What does a typical day look like for you and what are you currently working on?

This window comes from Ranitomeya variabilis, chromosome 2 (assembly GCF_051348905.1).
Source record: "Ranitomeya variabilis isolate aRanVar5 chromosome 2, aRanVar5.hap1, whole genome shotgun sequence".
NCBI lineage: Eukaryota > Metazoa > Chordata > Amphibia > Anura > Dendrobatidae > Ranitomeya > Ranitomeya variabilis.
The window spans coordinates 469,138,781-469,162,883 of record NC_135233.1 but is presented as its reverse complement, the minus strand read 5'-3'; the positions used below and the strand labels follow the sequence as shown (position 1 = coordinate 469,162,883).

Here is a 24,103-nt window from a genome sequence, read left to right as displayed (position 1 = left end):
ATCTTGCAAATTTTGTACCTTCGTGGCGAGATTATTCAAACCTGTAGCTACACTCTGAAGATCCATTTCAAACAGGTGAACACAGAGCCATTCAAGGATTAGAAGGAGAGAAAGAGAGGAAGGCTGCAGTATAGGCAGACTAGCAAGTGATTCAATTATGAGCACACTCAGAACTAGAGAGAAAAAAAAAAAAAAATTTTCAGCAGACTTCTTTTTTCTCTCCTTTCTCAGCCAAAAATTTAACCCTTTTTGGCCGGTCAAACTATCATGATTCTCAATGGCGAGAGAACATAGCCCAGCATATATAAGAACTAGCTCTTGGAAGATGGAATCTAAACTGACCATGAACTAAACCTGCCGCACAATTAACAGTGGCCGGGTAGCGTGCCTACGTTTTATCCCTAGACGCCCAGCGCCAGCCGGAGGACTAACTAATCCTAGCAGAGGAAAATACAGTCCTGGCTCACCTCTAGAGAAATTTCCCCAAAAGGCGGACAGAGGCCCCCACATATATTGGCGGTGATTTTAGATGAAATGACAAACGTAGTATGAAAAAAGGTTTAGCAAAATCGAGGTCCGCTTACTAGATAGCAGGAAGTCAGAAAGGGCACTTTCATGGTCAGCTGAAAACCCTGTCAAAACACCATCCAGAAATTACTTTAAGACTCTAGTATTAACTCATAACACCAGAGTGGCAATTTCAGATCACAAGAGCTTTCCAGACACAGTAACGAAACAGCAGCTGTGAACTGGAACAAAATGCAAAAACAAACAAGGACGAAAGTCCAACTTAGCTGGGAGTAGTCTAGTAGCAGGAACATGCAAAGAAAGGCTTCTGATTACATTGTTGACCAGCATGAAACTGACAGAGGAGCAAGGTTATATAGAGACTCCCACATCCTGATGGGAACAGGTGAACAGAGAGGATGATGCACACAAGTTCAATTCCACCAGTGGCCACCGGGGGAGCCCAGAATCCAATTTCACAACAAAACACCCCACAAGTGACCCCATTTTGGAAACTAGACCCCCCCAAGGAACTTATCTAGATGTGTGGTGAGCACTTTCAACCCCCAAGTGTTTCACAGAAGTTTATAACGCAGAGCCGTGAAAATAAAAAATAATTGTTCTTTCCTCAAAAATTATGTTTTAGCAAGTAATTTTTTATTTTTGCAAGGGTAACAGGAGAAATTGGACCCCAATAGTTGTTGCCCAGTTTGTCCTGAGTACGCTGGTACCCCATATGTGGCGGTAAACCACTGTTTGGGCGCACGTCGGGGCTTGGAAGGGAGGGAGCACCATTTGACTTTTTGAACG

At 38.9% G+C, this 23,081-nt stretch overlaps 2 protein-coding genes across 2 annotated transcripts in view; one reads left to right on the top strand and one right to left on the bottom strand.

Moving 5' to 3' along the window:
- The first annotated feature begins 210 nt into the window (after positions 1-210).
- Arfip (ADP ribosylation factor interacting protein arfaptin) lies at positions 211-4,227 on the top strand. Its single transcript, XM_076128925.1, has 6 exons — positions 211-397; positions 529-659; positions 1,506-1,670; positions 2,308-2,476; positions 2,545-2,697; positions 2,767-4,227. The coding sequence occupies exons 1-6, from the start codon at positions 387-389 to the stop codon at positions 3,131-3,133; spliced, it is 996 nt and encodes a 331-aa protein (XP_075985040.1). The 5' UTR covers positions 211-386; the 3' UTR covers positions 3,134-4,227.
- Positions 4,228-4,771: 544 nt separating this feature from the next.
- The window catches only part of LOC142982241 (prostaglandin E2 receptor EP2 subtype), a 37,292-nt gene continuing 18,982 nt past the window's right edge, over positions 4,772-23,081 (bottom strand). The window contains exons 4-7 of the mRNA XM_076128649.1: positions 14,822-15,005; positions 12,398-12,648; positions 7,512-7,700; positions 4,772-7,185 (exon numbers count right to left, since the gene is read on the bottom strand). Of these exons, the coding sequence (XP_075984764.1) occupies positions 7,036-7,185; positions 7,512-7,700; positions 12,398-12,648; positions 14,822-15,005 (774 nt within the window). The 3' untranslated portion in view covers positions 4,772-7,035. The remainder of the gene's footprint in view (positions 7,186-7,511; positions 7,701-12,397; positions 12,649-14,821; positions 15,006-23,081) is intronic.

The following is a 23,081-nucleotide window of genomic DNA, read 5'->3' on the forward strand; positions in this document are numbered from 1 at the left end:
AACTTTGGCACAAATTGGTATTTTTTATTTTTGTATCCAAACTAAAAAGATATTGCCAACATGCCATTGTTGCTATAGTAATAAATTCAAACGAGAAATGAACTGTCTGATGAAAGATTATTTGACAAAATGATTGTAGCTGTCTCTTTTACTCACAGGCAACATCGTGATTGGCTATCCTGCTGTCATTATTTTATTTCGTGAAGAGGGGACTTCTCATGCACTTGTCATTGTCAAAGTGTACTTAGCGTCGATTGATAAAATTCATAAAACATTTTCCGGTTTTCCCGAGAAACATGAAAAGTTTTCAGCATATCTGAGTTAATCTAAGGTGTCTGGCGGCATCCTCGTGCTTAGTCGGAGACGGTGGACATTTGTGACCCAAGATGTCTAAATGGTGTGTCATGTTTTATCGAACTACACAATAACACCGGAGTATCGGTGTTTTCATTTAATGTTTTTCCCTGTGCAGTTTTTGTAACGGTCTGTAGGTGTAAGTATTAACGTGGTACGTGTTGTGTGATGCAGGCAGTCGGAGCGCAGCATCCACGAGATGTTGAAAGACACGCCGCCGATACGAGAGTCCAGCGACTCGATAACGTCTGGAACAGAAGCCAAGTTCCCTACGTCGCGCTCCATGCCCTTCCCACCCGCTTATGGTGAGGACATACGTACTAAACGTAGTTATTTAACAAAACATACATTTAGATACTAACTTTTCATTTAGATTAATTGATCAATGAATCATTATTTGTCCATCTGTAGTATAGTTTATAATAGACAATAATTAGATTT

I am currently in the final year of this Health Research Board-funded four-year PhD and am based within the Health Behaviour Change Research Group in the School of Psychology at NUI Galway. I am very fortunate to have an excellent supervisory team (Dr Caroline Heary, Prof Molly Byrne, and Dr Rachel Laws) and research environment in Galway. I’m not sure there is any typical day for me! I live in Cork but study in Galway (and sometimes have workshops/events in Dublin). You could literally find me anywhere in the country! In my PhD I am trying to build the evidence so that we can maximise the effectiveness of early life interventions to promote healthy growth and prevent childhood obesity. I’m focusing on the first 1,000 days – the period from conception to a child’s second birthday – so it is quite varied in terms of target age groups and behaviours. There are also so many different levels and angles to potential interventions; it’s fascinating. In particular, I am interested in how we can translate research into policy and practice and how we can integrate obesity prevention into routine contacts within the health services for optimum effect. At the moment, I am trying to write up my systematic review of early life interventions to prevent childhood obesity and am also analysing data from interviews that I conducted with parents of young children around their views and experiences of healthy infant growth, so that takes up the bulk of my day. I also spend a bit of time doing work for other Groups that I am involved with, e.g. I sit on the Committee of the Association for the Study of Obesity, the HSE’s Healthy Weight for Children Working Group, and the Training and Communications Working Group at QUESTS, the Qualitative Research in Trials Centre, at NUI Galway. I am quite active on social media so I have to admit that I spend quite a bit of time each day on Twitter and LinkedIn, exchanging research and thoughts in my various areas of interest, of which there are many. I also try to engage in advocacy around early life nutrition and childhood obesity and like to do what I can to influence change in this area, e.g. I recently collaborated with other researchers and clinicians to //medium.com/@darren_dahly/an-open-letter-to-dr-eva-orsmond-20f5d2420672">object to comments that “pregnant women allowing themselves to be overweight is criminal”, and highlight unsuitable corporate sponsorship arrangements. World Obesity Day takes place on October 11th and in the lead-up I am doing my bit on Twitter to end weight stigma and highlight the importance of people first language in journals.